“In a sector that struggles with recruitment and retention at the best of times, particularly in rural and remote communities like Port McNeill, this is a remarkable accomplishment and a testament to her leadership,” says Jonathan Lok, managing director with Strategic Natural Resource Consultants.
Kim also has a passion for Indigenous rights. Her work towards reconciliation has been instrumental in establishing BlueGreen Environmental Planning Corp., a joint venture between her employer and the Quatsino First Nation. It is focused on increasing participation, occupational skills and economic return from the forest resources for Quatsino First Nation.
Control Systems Specialist, Tolko
Industries, High Level, Alta.
If forestry has a Tony Stark – the legendary technical genius from Marvel’s Iron Man – it just might be Brett Erickson.
After finishing a bachelor’s of applied science in mechatronic engineering at Simon Fraser University, he participated in a 20-month co-op term at Tolko Industries working on a wide range of projects.
Brett, 29, has helped push technological advancements in diagnostic systems at Tolko’s High Level, Alta., mill and was recently awarded a company-wide Innovation Award.
The diagnostics system for the sawmill monitors devices and alerts maintenance personnel when issues arise. It’s a massive project that keeps an eye on more than 100 devices on each line. It was so successful that the company applied it at each of their sites across Canada.
“Brett’s focus on innovation and desire to push the boundaries of what we can do in sawmills is what will keep this industry advancing far into the future,” says Jessica Rempel, a colleague at Tolko. “He truly is one of the best and brightest in the industry.”
He has also received accolades for a high-efficiency HMI screen. Following new industry standards, Brett removed almost all colour from the screens so the operator can be quickly notified of an issue. The HMI screens not only work well, but they are also visually impressive.
“Picture the computers in Tony Stark’s Iron Man lab and you’d be on the right track,” Rempel says.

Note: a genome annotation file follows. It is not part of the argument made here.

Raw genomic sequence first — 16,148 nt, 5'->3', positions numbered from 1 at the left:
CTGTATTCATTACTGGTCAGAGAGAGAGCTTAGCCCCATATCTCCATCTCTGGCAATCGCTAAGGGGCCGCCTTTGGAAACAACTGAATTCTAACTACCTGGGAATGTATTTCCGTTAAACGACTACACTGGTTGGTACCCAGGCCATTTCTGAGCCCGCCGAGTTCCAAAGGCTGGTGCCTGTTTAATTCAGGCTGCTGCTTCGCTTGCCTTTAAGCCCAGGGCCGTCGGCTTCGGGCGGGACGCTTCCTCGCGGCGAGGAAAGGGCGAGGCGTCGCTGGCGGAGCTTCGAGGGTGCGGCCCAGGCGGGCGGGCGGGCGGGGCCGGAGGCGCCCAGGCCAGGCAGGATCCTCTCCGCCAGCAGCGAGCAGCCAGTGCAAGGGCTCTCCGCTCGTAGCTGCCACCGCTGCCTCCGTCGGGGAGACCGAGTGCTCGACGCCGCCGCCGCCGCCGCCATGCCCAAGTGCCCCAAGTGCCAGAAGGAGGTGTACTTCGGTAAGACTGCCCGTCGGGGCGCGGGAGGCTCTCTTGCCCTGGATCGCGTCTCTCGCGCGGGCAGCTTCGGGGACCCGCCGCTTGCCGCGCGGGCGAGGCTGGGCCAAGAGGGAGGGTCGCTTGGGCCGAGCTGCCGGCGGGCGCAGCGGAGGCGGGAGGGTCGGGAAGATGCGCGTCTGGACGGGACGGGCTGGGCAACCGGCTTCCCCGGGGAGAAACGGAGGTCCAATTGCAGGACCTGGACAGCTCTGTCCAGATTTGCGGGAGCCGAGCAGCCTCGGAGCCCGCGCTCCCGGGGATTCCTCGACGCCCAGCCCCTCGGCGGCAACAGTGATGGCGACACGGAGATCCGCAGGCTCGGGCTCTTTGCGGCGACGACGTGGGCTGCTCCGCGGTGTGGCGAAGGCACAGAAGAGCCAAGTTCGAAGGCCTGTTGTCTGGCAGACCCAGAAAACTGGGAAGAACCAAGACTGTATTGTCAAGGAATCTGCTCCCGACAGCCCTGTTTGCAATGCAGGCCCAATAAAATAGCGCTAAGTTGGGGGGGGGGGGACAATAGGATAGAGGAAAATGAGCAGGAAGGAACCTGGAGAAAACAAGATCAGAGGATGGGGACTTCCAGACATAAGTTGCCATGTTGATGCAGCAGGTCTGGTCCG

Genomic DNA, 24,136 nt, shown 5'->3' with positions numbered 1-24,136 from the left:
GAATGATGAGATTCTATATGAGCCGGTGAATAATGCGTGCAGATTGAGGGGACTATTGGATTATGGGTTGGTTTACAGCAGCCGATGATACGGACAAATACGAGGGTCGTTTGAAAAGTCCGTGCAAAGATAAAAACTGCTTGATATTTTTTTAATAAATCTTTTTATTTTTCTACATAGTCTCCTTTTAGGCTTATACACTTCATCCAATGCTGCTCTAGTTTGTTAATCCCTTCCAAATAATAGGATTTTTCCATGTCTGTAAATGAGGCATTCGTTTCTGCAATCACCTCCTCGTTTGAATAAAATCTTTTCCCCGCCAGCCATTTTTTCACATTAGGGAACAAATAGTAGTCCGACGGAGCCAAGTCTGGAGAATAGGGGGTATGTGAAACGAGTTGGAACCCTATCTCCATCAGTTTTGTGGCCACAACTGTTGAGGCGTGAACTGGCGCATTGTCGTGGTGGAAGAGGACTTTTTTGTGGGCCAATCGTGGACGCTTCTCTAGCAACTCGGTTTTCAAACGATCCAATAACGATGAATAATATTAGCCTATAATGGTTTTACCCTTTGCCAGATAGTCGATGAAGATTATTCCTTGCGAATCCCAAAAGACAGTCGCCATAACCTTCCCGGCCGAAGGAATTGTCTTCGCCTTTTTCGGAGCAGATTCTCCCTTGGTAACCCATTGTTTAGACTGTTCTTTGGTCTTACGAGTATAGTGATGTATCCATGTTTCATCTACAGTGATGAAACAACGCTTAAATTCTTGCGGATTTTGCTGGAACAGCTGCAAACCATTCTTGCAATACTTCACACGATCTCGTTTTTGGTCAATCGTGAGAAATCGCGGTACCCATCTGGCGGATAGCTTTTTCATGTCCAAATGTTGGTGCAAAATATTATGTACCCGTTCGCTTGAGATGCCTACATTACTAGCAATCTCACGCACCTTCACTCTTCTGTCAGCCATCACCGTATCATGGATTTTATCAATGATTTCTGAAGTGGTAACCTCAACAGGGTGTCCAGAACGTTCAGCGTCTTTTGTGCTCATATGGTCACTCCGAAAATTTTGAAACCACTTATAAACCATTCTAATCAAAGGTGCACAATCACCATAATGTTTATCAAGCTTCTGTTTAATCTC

Owner, Foresterie Jonathan Simard,
Jonathan Simard might be the youngest person to make this year’s list, but he’s packed a lot into his 26 years. He is the head of a forestry company with seven machines, including three harvesters (two multis and a saw head), two transporters and two excavators.
He started working for his father, a forestry contractor on private lots, at the age of 14, before making the jump to the harvester at 15. Even though he loved working in the forest, he still decided to continue his studies in civil engineering at Cégep. But, after a year, he realized that a desk job was not for him, and he went on to complete a professional studies degree at the Centre de formation professionnelle de l’Estuaire in forestry.
After that, he returned to work with his father – but soon realized they didn’t share the same vision. So, at age 20, he took the plunge by starting Foresterie Jonathan Simard.
Based in Côte-Nord, Que., in Baie-Comeau, the young entrepreneur has achieved this feat without working with sawmills in the region. “I wanted to stand out by offering a turnkey service for harvesting in private forests, but also for fixing roads and for specialized deforestation contracts – particularly for mines and power lines,” he says.
To date, he has hired seven people at his company. Right now, he’s working on a de-forestation contract for the Micoua-Saguenay power line.
“I like what I do because I’m not dependent on anyone,” he says, adding that he is open to working in public forests if the opportunity arises.
Assistant Forester, Interfor
As a climate change activist, Margo Lore is dedicated to sustainably managing Canada’s forests.